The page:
• I am not a simulator hero! I do think MSFS 2020 is an interesting example of terrible timing. Imagine the sales if they could have released it back on March 1! How many consumers will want another excuse to stay indoors if this thing becomes available in the fall?

  11. Remember, the Max had been flying just fine for years prior to the two Third World accidents.
    And since the B-737 seldom has to make atmospheric entry calculations a 16 BIT processor was working just fine.

  12. Hi I’m a 23,000 hour pilot on private jets. . third world pilots don’t have the skills set. And I’m not saying all .but it’s a known factor. Of the lesser regulations in other countries. And putting 200hr pilots in ..cockpits. I fly learjets. That have systems that if you didn’t pass getting that system off in the stimulator. You failed .. My pilots and passengers died because of weak pilots. There’s one quik disconnect button in all jets. They had one to disconnect the system. Unskilled pilots panic. I see it every 6 month when I go to school. They wash up and need extra training. . don’t get me wrong we see it in the USA. But you must become a good commander ..Thanks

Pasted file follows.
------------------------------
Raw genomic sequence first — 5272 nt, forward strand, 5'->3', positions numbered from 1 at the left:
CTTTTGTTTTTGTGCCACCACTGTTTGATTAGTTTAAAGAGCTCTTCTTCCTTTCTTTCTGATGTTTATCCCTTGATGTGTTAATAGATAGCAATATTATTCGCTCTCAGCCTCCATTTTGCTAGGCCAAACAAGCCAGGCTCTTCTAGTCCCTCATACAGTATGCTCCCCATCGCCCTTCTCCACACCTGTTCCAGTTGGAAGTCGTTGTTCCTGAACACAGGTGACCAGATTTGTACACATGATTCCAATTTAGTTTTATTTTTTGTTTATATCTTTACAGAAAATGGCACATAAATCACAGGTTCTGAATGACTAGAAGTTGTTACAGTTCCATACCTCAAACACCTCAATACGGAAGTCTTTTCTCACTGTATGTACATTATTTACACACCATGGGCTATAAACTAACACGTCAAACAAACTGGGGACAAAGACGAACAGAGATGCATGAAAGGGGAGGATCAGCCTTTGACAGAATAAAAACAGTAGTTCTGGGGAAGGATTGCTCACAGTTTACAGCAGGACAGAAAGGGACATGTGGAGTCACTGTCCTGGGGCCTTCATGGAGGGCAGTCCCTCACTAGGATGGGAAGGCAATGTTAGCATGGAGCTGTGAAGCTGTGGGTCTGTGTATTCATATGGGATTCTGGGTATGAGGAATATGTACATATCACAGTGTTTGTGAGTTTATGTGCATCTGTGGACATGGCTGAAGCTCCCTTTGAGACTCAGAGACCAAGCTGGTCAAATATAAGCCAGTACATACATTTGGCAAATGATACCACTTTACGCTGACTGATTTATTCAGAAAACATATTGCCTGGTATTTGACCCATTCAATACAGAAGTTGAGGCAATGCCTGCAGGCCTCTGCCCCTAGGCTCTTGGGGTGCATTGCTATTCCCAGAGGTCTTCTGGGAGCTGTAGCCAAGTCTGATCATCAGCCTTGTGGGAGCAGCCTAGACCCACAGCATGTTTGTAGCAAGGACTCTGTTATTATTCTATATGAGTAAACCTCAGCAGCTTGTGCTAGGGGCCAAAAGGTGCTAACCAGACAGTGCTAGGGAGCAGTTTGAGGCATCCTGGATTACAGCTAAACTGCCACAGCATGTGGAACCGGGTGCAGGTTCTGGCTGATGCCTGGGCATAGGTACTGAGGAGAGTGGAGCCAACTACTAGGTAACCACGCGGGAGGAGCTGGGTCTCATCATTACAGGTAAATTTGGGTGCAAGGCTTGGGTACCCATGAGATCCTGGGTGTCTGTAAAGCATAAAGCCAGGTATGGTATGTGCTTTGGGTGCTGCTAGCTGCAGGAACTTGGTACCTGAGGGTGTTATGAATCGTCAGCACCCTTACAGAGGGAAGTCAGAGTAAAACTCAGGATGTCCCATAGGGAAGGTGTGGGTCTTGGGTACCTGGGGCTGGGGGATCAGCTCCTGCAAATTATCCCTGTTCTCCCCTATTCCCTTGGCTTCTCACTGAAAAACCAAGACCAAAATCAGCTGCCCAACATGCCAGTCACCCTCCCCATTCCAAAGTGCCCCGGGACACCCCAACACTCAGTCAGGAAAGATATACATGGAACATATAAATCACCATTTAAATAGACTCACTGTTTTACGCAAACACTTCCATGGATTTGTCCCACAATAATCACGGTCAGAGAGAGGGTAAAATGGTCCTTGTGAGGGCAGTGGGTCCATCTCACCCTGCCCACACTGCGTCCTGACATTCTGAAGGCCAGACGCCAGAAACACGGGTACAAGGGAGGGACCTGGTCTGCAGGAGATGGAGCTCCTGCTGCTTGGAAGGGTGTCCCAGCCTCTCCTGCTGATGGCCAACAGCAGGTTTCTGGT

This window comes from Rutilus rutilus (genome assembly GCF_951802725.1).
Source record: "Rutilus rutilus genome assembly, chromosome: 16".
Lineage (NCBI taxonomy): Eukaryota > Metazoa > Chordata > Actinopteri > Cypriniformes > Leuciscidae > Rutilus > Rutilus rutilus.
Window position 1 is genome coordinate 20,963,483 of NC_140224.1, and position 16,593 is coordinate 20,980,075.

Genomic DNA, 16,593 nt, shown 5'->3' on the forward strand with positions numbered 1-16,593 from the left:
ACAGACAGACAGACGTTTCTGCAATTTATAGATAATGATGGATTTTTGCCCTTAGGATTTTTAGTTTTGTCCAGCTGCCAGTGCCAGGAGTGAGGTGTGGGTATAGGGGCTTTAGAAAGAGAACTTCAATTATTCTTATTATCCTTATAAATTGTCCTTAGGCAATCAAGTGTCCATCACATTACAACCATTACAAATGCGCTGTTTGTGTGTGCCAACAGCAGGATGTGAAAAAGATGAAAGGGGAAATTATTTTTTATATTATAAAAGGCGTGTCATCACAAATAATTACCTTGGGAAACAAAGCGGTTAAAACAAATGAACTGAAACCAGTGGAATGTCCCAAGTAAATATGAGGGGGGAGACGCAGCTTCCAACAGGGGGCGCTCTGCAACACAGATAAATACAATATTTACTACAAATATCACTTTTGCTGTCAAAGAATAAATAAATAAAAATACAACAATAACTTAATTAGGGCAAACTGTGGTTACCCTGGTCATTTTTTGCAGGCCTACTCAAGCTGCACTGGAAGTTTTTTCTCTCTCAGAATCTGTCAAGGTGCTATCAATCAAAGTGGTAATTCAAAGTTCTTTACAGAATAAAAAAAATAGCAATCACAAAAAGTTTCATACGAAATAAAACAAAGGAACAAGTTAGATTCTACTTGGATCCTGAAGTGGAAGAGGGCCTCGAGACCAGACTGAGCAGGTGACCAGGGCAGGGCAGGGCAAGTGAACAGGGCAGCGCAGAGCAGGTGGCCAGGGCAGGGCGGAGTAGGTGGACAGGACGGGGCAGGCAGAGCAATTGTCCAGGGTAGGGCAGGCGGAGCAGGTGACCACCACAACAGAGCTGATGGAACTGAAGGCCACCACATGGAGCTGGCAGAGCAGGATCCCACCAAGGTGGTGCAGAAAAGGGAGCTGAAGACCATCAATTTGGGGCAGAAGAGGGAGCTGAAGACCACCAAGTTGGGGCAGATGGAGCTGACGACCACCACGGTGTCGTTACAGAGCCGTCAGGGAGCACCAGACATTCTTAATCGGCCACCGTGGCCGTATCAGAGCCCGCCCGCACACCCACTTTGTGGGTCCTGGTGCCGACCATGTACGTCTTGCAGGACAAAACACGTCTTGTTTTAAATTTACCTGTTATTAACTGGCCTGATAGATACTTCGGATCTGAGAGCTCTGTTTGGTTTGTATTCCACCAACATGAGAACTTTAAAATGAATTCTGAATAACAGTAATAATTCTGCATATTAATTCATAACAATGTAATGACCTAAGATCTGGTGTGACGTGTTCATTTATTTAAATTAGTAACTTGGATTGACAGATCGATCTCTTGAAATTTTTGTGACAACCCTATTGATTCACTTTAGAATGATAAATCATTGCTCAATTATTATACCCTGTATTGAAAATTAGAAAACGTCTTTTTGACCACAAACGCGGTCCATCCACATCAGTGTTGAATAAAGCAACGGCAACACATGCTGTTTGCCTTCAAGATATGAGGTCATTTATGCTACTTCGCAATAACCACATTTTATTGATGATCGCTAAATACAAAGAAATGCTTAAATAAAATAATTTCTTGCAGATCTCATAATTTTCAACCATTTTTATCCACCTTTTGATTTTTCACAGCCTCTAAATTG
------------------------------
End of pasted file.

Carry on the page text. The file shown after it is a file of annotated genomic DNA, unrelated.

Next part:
• Yeah, there’s been several articles saying pretty much that, as nicely as possible. William Langewiesche’s was one, IIRC. Puts Boeing in a tough place.

      That still doesn’t excuse the atrocious Boeing engineering.

      Of course, you could find plenty of folks in the U.S. who had no business being in a cockpit. I wonder if for some cultural reason some of these third-world countries don’t filter so well for pilot candidates? Is it a result of the different training path?

    • Some of them you think they were the only one in the room. The instructors at the top flight schools say the same

    • Runaway trim has killed good pilots as well as bad ones. And the scenario these guys faced in the air was not one that was ever presented in the sim.

    • I agree with you. But there is a master disconnect. That I see for years was taught. And these guys still panic.. We see it more and more .

    • Long story short is if things are so bad you put a 300hr pilot in a 737. That’s bad management and pilot management.. Just doesn’t work.